Sophie’s thoughts on Recruitment Workshops

From the dawn of 2012, StopGAP Dance Company will be opening their doors and inviting the curious to come wandering in. We are hosting a series of ‘Dancer Days’ up and down the country, not only to stretch the parameters of our little dancing bubble, but also with a view to recruiting a new dancer. After five happy years with the company, the winds of change are blowing me across the Atlantic to sample life on the West coast with my new Californian husband.

The ‘Dancer Days’ are an opportunity for StopGAP to meet dancers outside the adrenalin fuelled, sweaty palmed confines of an audition, and for curious and open-minded dancers to come along and meet the company. When I arrived five years ago as an access officer, it was not with the intention of eventually becoming a full-time performer with the company. I was a disillusioned dancer cum barmaid on whom risks were taken, and owing to fortuitous timing, opportunities given. Instinctively I seized them, and developed the deep-rooted passion for integrated dance and heartfelt responsibility for the company essential for any member of the team. Whether looking to recruit, or seeking employment, perhaps we don’t always know exactly what we are looking for, or what we need. What better time to call out for the curious and open-minded?

As an intimate company that spends a great deal of time together, it is essential that time is taken to find new team members. The group dynamic and often visceral relationship between the dancers is a unique and regularly celebrated element of our work. This cannot be plucked from thin air – or an audition alone! The balance of personalities in an artistic setting is a masterful kind of alchemy. Trust and intuition in abundance, combined with an imaginative and creative new dancer, could be the catalyst that allows the company to clamber to new heights, developing and refining their innovative and exemplary integrated practice (no apologies for the pressure new dancer!). We are entering a period of change, re-evaluating our progression, ambitions and our representation in the world we inhabit, time will be spent to ensure the ‘right’ person adds their voice to the chorus.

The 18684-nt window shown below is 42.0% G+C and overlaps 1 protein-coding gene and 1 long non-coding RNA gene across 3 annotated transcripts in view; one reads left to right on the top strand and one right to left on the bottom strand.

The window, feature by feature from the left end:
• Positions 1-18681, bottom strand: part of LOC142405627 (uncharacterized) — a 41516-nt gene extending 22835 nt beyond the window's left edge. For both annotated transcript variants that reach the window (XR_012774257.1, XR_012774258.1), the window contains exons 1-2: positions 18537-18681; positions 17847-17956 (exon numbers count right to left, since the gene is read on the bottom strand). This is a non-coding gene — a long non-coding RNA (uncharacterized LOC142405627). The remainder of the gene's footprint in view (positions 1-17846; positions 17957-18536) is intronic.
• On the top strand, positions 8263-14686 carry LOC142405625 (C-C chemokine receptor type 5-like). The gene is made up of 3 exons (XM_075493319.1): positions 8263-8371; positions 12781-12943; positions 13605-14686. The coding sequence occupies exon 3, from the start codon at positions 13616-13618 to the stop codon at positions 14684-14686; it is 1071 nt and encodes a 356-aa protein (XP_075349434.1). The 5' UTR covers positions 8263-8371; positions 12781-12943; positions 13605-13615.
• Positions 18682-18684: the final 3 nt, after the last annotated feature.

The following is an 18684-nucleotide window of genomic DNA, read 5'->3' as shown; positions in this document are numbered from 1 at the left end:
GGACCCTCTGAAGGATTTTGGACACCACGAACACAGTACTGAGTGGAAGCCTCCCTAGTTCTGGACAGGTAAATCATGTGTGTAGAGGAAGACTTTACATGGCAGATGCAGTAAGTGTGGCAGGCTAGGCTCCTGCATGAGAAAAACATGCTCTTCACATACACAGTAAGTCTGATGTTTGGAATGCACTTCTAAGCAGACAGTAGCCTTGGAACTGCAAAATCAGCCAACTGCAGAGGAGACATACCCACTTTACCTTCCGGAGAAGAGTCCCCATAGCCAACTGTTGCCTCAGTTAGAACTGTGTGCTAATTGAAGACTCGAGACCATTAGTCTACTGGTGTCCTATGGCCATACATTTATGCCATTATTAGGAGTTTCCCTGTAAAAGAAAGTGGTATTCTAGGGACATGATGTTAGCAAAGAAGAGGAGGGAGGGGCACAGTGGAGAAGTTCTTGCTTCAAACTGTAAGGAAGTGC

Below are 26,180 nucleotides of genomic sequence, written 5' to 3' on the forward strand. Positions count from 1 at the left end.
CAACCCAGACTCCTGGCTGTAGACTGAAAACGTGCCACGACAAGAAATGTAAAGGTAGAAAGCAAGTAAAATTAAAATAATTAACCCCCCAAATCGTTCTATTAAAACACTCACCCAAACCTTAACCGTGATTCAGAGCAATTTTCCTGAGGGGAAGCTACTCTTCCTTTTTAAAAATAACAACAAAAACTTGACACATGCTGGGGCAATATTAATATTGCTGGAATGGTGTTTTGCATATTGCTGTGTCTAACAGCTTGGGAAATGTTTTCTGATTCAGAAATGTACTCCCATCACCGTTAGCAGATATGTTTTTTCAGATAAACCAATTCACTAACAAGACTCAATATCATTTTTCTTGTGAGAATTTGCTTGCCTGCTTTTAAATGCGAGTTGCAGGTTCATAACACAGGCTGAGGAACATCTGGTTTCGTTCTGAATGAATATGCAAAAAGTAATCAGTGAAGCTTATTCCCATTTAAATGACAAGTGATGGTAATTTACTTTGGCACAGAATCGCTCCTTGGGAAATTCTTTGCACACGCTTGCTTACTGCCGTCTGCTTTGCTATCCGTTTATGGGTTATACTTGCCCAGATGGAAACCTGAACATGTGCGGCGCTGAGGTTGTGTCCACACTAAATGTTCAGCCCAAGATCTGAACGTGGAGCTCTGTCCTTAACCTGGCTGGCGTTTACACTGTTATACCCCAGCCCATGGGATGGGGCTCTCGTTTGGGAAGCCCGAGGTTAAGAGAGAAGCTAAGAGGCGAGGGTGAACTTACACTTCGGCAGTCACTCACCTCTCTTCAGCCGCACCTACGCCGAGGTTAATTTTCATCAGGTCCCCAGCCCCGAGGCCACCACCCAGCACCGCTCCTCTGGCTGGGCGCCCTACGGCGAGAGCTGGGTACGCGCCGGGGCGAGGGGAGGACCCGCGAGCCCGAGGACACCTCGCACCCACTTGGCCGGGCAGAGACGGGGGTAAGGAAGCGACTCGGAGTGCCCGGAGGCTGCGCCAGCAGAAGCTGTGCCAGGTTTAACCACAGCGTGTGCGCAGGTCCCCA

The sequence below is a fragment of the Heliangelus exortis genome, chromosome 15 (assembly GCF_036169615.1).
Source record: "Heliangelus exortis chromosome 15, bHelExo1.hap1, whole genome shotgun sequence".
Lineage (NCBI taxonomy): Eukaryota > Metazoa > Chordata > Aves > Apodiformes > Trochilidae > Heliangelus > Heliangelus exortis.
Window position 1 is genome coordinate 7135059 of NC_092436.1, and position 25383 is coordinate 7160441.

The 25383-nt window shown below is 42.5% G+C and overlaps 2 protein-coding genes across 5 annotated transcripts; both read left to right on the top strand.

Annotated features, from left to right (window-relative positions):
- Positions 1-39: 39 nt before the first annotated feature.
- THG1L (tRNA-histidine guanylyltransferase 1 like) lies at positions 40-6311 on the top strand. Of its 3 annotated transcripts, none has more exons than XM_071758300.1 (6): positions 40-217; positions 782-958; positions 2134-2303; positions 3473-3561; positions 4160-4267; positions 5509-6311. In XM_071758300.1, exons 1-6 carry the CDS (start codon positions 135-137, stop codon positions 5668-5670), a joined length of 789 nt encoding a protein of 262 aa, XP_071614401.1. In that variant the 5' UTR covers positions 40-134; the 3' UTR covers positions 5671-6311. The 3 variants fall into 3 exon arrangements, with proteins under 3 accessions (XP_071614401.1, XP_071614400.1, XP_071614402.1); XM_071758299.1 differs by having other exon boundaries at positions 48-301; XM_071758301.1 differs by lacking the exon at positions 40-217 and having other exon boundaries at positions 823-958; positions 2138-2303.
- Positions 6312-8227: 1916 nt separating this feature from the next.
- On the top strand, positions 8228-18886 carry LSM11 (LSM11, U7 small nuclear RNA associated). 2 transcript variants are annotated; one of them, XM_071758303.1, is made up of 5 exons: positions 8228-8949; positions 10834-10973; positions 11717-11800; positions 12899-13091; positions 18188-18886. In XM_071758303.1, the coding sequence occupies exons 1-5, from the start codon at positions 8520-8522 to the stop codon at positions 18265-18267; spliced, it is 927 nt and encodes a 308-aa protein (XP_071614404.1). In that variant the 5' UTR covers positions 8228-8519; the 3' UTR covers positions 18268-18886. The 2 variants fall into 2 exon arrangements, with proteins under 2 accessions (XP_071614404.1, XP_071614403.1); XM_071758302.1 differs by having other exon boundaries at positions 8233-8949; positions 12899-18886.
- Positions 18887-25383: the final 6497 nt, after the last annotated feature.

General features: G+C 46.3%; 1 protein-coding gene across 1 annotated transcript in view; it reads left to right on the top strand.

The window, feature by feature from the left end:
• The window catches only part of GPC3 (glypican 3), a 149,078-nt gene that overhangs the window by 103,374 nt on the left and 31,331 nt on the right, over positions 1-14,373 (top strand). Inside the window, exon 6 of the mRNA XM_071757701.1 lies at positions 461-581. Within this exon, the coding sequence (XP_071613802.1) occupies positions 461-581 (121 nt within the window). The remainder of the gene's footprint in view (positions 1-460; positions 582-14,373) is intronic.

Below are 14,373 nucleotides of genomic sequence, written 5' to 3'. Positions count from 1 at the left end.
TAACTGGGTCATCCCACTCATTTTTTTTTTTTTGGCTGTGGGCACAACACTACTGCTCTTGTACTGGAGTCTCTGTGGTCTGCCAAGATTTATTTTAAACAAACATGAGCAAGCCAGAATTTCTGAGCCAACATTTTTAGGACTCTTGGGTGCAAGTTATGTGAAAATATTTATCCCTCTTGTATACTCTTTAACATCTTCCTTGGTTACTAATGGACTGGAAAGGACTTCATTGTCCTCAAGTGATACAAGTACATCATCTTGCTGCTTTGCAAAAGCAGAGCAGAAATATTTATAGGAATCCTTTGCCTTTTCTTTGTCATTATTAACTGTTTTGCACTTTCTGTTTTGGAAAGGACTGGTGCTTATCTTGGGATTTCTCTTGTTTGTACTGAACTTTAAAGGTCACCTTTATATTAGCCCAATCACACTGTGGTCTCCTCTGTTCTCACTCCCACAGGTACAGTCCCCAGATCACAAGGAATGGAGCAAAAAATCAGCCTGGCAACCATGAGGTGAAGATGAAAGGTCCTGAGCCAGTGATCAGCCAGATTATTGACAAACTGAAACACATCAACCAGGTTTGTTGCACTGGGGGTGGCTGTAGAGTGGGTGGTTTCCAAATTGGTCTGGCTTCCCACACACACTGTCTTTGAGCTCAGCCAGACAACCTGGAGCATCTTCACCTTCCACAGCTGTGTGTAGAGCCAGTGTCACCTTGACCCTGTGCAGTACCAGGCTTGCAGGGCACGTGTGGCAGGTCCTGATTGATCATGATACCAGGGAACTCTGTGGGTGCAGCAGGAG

What a voyage creating the next season of rep will be, one that I personally hope will be rife with obstacles. I say this not because I will probably be sitting on the dock of the bay enjoying a clam chowder by that time, but because these obstacles are the heart and soul of our creations. Without restriction and resistance we are wading in a lukewarm paddling pool on a mild sunny day. It may feel nice but we aren’t getting far – it’s certainly no white water rafting in a lightening storm! Perhaps I am a little over-zealous with my metaphor but you know what I mean.

The creation of pioneering integrated work with StopGAP demands an expansive mind and a passion for problem solving. Blossoming in adversity is a skill necessary for the delivery of our education work also, throughout the year, by all the dancers. I was involved in a long term project that took me to Albania four times in the past year. A collaboration with the British Council, Help the Life and Vodafone Albania, we were asked to train professional Albanian dancers to teach inclusively and in turn form their own fledgling integrated companies across the country. Initially daunting, it was at times challenging, and constantly enlightening. Moments were lost in translation, and I grappled regularly with cultural divides and my own demons telling me to ‘do a fantastic job’. My eyes were opened, my inclusive practice improved, and my teaching scrutinized, explored and refined. It was a remarkable experience and ended with a surprise appearance on Albania’s ‘Dancing With The Stars’. Who’d have thought? Now there’s something to tell the grandchildren about.

There is an undertone of unpredictability and hilarity to our everyday interaction, but perhaps the most challenging times at StopGAP are in fact the humdrum days. When the nights are drawing in and it’s the same faces in the studio again and again, maybe we just need someone who will come in, put the kettle on, and then just get on with it.

Curious? You bring the biscuits, the doors are open!

Sophie Stanley

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